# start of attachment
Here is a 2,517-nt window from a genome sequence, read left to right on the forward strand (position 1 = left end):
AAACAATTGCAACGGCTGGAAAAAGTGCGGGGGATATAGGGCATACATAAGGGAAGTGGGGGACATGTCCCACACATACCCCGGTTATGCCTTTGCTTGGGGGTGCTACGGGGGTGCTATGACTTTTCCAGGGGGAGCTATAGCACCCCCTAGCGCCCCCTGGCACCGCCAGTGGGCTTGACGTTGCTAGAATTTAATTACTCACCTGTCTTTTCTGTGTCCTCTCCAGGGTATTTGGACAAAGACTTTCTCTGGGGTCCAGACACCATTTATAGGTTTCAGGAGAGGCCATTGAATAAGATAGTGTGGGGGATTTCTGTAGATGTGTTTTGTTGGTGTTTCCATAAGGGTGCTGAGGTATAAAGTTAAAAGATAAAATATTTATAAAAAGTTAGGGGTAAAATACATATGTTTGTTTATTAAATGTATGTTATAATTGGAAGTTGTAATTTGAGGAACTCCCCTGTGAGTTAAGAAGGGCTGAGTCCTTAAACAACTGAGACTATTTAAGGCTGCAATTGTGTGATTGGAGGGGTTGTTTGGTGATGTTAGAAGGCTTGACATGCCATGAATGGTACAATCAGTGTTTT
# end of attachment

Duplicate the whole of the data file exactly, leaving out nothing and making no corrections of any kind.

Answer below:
Here is a 2,517-nt window from a genome sequence, read left to right on the forward strand (position 1 = left end):
AAACAATTGCAACGGCTGGAAAAAGTGCGGGGGATATAGGGCATACATAAGGGAAGTGGGGGACATGTCCCACACATACCCCGGTTATGCCTTTGCTTGGGGGTGCTACGGGGGTGCTATGACTTTTCCAGGGGGAGCTATAGCACCCCCTAGCGCCCCCTGGCACCGCCAGTGGGCTTGACGTTGCTAGAATTTAATTACTCACCTGTCTTTTCTGTGTCCTCTCCAGGGTATTTGGACAAAGACTTTCTCTGGGGTCCAGACACCATTTATAGGTTTCAGGAGAGGCCATTGAATAAGATAGTGTGGGGGATTTCTGTAGATGTGTTTTGTTGGTGTTTCCATAAGGGTGCTGAGGTATAAAGTTAAAAGATAAAATATTTATAAAAAGTTAGGGGTAAAATACATATGTTTGTTTATTAAATGTATGTTATAATTGGAAGTTGTAATTTGAGGAACTCCCCTGTGAGTTAAGAAGGGCTGAGTCCTTAAACAACTGAGACTATTTAAGGCTGCAATTGTGTGATTGGAGGGGTTGTTTGGTGATGTTAGAAGGCTTGACATGCCATGAATGGTACAATCAGTGTTTT